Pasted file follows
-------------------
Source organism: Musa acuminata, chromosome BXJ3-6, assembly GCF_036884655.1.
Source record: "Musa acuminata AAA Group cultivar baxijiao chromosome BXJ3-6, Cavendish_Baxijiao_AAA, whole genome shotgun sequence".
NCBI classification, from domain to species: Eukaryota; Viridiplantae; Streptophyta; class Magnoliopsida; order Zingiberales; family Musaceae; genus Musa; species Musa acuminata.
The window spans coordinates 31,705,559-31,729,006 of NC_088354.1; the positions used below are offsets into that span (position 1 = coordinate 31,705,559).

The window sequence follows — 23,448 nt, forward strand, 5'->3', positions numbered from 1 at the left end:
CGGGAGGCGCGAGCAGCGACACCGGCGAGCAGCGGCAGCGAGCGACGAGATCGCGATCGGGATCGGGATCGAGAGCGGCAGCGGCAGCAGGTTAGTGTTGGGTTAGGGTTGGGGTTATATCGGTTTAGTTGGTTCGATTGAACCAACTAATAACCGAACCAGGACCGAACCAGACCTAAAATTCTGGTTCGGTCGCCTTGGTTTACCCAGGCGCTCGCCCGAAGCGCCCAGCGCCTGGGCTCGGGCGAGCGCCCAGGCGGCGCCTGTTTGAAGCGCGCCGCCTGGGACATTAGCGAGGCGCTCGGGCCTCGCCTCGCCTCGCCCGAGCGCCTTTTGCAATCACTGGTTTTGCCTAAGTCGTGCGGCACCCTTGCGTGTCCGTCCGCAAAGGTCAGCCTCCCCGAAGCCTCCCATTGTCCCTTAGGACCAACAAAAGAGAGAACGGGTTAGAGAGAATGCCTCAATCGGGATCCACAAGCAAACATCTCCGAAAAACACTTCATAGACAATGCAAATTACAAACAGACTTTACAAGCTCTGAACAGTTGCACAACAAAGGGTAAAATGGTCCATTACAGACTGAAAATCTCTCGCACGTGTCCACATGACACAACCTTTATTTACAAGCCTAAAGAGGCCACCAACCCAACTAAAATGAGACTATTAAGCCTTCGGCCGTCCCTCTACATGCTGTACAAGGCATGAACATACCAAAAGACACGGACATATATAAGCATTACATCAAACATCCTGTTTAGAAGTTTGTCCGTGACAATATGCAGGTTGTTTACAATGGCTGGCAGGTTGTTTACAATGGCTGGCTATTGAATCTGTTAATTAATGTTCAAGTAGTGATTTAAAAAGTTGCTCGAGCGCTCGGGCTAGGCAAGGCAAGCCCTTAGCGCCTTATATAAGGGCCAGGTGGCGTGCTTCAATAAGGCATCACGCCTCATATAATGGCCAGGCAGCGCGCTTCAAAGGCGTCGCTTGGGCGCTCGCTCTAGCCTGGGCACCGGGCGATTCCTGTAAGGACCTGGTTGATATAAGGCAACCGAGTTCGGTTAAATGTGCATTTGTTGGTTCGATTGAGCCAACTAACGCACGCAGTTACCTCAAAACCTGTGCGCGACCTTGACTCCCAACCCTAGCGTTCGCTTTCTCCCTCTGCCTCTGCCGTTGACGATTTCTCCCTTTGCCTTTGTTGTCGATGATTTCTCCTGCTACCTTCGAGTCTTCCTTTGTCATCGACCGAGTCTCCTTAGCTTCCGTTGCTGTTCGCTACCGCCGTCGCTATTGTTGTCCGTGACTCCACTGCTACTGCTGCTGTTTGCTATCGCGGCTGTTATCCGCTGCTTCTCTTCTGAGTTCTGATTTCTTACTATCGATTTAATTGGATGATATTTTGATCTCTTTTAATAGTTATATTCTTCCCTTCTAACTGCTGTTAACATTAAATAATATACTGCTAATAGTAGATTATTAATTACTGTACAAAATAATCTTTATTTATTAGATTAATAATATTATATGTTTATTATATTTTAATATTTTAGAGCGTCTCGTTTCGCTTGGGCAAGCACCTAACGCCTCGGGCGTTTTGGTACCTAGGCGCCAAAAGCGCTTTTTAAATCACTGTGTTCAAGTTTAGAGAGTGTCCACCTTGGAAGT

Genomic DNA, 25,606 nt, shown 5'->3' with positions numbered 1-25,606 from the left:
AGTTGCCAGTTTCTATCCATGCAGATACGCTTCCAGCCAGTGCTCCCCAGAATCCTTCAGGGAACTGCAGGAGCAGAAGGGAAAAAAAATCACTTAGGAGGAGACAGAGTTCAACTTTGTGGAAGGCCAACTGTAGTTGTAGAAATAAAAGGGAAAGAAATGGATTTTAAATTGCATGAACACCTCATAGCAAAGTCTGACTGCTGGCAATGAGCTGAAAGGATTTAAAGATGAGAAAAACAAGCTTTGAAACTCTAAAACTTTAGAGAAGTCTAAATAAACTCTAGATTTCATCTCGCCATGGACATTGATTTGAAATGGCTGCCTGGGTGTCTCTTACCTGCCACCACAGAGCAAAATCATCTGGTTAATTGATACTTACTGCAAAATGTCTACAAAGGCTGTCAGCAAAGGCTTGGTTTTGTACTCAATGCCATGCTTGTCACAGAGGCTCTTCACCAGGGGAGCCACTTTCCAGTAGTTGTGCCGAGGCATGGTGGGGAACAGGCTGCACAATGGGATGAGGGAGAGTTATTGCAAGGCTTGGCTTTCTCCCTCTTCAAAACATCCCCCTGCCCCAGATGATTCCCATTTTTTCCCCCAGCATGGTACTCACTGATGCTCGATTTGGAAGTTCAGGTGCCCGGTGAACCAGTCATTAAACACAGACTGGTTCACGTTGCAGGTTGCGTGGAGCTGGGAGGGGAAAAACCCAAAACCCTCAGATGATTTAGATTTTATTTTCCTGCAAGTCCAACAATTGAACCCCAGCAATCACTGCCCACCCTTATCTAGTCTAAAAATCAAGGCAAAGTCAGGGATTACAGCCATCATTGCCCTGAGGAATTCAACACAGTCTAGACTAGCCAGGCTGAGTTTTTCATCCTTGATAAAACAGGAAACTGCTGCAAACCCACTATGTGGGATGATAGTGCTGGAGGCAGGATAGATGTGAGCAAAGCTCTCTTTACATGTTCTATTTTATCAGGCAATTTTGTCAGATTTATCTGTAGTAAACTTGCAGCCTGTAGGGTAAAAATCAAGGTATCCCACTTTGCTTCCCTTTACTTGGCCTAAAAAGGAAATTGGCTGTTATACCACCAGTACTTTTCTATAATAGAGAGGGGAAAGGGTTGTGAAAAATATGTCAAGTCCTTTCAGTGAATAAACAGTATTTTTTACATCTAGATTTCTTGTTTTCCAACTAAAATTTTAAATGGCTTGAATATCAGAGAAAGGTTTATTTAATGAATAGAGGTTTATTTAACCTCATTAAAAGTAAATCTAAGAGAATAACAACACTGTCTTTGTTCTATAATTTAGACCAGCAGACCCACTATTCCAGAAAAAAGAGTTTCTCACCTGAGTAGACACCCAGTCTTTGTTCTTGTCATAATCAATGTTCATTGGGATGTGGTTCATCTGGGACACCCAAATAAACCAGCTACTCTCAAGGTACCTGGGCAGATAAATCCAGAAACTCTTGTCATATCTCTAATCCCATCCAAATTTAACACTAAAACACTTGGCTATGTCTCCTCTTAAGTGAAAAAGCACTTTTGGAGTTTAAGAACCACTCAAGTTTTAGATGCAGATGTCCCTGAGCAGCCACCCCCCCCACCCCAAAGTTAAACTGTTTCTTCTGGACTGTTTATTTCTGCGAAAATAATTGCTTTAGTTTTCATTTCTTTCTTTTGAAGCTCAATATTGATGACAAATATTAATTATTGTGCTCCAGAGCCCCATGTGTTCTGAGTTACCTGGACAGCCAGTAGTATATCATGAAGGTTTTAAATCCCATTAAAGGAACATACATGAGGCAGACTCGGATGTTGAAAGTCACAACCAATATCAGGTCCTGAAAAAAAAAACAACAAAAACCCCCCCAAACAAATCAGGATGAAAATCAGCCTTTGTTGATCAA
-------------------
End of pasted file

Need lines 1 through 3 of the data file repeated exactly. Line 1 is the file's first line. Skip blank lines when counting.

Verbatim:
Source organism: Musa acuminata, chromosome BXJ3-6, assembly GCF_036884655.1.
Source record: "Musa acuminata AAA Group cultivar baxijiao chromosome BXJ3-6, Cavendish_Baxijiao_AAA, whole genome shotgun sequence".
NCBI classification, from domain to species: Eukaryota; Viridiplantae; Streptophyta; class Magnoliopsida; order Zingiberales; family Musaceae; genus Musa; species Musa acuminata.